Yeah... exactly the same.... unless you make an error. Can you do it at 3'?

stevebaby
12-21-2011, 06:31 AM
Yep. He's nuts.

My son has just done the Camino del ray cliff walk in southern Spain. Its a walkway along a cliff face that gets up to 350' above the river below and is collapsed in many areas. He tells me he was un-harnessed for one of the steel beam crossings

http://i240.photobucket.com/albums/ff112/igatenby/caminodelrey.jpg

He did a climbing course the week before. He was lead climber on this one (roped below, not above)

http://i240.photobucket.com/albums/ff112/igatenby/peteleadclimb.jpgThat's quite a nice little piece of rock there. If he was doing a beginners course he's done well. There are some good lines up but he hasn't picked the easiest, actually one of the more interesting lines. Which way did he turn from the ledge he's on to the top, if you could ask your son?

I'm sure you'll be able to find the stats to reassure his mum that climbing is one of the safest sports there is. Fatalities are rare. He's done the sensible thing by doing a course, but his instructor should have told him one of the Golden Rules of climbing...never, ever be within your own body length of exposure unless securely anchored. Some of the best climbers have died by becoming complacent about exposure to heights.
It's a pic worth saving.

Phillip Allen
12-21-2011, 06:36 AM
Yeah... exactly the same.... unless you make an error. Can you do it at 3'?

so then your titilation comes from hoping to see someone get killed...great

The Bigfella
12-21-2011, 06:44 AM
I don't know Steve. I do believe that was his first climb. He's still over there.... won't be home until January.... and has had his phone knocked off but I'll see if I can find out though. His last email said the videos he has of the cliff walk are pretty good.

Interestingly, his mother is in an orthopedic ward at present, brought on in part by her last trip away with him.... she had a fall in atrocious weather on the Routeburn Track last Christmas and has just had a new hip fitted.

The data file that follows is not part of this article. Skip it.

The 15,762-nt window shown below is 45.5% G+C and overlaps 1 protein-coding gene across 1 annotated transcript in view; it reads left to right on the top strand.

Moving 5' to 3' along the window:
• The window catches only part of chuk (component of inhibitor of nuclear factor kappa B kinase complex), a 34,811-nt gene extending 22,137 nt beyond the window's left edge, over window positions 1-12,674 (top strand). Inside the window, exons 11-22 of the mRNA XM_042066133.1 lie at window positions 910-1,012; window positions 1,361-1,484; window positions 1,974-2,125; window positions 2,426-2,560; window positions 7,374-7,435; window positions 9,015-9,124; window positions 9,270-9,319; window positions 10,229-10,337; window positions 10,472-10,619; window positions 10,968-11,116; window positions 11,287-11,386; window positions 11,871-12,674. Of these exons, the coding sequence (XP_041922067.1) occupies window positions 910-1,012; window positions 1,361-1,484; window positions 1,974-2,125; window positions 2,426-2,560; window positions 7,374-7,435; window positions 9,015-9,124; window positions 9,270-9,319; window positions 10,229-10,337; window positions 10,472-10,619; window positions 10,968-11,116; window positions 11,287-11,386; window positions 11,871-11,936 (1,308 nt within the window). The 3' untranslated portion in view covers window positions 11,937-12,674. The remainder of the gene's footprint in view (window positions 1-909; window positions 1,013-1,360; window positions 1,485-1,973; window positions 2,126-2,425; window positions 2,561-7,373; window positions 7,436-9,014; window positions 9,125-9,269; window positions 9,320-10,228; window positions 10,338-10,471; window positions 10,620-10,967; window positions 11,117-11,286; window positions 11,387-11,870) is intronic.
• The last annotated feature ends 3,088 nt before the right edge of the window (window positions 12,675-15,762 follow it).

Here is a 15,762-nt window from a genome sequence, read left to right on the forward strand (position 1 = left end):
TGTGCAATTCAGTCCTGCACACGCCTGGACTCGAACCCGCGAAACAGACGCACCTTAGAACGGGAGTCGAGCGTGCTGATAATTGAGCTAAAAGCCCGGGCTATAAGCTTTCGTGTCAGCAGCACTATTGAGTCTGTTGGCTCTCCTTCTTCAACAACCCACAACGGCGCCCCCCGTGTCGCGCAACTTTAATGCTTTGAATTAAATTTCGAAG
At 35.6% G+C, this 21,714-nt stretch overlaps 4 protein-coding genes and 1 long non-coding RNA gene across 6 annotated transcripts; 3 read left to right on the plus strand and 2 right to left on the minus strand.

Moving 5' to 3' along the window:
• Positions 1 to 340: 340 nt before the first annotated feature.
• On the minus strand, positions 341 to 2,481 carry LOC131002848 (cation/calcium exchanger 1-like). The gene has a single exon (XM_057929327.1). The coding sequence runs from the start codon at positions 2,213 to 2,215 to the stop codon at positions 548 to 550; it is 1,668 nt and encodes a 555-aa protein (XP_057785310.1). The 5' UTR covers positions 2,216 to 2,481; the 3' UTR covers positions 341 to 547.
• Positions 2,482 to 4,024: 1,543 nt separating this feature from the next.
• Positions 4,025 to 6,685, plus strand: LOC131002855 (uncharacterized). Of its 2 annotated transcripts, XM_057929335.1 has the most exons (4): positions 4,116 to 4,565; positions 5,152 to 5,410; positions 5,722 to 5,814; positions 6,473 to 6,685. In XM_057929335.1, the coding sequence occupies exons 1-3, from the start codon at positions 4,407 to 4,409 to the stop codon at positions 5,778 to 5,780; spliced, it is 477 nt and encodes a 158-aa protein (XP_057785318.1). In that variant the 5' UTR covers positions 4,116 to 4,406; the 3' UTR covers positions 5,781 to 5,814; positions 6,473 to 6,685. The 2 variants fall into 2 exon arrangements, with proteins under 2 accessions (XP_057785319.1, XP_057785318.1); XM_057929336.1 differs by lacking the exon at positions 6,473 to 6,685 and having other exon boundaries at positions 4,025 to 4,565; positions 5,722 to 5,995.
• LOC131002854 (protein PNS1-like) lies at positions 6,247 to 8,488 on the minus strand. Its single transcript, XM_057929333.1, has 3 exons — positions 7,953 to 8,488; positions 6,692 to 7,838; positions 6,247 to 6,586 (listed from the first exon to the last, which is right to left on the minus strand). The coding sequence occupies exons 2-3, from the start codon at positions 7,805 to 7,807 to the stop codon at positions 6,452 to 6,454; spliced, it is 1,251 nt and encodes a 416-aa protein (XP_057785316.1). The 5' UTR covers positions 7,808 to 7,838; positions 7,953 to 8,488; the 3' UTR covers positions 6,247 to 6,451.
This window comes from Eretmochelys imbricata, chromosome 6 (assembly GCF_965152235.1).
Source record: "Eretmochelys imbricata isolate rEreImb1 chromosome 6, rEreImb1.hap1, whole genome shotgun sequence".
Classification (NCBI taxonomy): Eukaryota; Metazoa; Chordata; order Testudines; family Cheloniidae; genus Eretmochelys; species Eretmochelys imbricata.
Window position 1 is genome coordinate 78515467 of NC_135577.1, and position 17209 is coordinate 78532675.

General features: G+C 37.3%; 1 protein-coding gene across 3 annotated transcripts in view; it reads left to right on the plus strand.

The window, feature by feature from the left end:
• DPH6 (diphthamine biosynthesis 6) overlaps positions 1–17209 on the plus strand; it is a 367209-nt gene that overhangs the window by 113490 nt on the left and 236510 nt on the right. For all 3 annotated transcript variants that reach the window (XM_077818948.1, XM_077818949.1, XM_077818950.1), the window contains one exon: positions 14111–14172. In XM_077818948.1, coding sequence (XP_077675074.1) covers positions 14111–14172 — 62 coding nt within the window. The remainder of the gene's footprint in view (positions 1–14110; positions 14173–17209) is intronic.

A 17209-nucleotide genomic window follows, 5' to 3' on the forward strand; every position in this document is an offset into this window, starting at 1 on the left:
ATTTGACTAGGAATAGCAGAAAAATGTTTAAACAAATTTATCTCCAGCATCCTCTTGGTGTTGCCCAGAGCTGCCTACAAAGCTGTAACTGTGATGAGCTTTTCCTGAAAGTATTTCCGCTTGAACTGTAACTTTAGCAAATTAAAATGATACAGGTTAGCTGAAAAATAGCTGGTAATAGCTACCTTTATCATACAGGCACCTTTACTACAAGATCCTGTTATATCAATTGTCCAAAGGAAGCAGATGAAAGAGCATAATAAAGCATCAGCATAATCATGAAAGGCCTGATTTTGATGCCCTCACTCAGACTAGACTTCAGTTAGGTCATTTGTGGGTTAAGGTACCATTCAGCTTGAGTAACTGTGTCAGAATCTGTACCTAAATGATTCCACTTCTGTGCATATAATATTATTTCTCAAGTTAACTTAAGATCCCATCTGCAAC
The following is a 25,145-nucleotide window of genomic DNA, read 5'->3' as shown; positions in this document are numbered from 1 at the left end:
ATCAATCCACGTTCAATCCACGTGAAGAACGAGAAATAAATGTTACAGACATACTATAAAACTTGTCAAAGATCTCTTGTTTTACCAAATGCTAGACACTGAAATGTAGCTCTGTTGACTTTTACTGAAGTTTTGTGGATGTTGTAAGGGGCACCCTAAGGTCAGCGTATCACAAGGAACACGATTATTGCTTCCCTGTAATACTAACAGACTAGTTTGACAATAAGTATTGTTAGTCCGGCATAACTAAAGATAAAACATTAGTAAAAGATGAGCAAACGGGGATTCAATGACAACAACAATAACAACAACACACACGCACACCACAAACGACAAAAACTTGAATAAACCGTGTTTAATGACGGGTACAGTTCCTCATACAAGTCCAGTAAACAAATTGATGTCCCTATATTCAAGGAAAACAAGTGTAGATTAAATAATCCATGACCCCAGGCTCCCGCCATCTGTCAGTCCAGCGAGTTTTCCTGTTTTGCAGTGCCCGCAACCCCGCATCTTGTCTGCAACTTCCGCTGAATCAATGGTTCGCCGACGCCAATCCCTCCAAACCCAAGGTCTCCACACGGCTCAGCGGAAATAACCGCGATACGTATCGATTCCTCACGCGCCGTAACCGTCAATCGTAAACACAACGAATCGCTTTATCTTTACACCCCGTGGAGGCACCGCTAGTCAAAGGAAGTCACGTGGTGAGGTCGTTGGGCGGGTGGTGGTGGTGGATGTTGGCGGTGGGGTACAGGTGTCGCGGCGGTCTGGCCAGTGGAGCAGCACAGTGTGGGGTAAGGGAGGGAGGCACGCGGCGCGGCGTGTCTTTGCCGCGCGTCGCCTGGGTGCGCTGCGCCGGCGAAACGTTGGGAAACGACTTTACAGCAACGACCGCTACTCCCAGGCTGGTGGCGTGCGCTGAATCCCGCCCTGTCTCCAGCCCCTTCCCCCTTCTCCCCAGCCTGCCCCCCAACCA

Speaking of exposure without anchoring... I've got a photo of me on top of the Harbour Bridge... unanchored. The guy who took the photo was standing on top of the safety rail to get a better angle... also unanchored. Doesn't happen like that these days.

The Bigfella
12-21-2011, 06:45 AM
so then your titilation comes from hoping to see someone get killed...great

Oh dear.... another person today who wants to assume they know what I'm thinking. Wrong.

Ron Williamson
12-21-2011, 06:46 AM
Life without risk is no life at all, and adrenaline is addictive.
R

Phillip Allen
12-21-2011, 06:58 AM
Life without risk is no life at all, and adrenaline is addictive.
R

you are quite wrong... self imposed risk is sickness. There are plenty of risks without seeking them out in order to garner admiration from crowds of strangers

Phillip Allen
12-21-2011, 06:59 AM
Oh dear.... another person today who wants to assume they know what I'm thinking. Wrong.

patently obvious if you admire fools like that

Phillip Allen
12-21-2011, 07:02 AM
what sort of mental weakling needs the admiration of crowds of strangers in order to feel validated?

stevebaby
12-21-2011, 07:03 AM
patently obvious if you admire fools like thatSissie.

stevebaby
12-21-2011, 07:04 AM
what sort of mental weakling needs the admiration of crowds of strangers in order to feel validated?And your post count is...?

The Bigfella
12-21-2011, 07:05 AM
And your post count is...?

That's pretty damn good there Steve.

Phillip Allen
12-21-2011, 07:08 AM
Sissie.

I asked the last fella who accused me of being a sissie how he would explain to his momma how he got his legs braided by a sissie? :)

Rapelapente
12-21-2011, 07:53 AM
And what about this one ?


http://youtu.be/TWfph3iNC-k

LeeG
12-21-2011, 08:01 AM
incredible pics. I wonder if Phillip is saying that from the myriad of working activities that expose people to injury/death from making something and earning a living it's nuts to do something that produces nothing and is meant to expose people to risk.

to which I say there are some folks who are risk takers and some who are naturally conservative.

stevebaby
12-21-2011, 08:46 AM
I asked the last fella who accused me of being a sissie how he would explain to his momma how he got his legs braided by a sissie? :)Then he decked you.
The world's full of 'em.

stevebaby
12-21-2011, 08:50 AM
incredible pics. I wonder if Phillip is saying that from the myriad of working activities that expose people to injury/death from making something and earning a living it's nuts to do something that produces nothing and is meant to expose people to risk.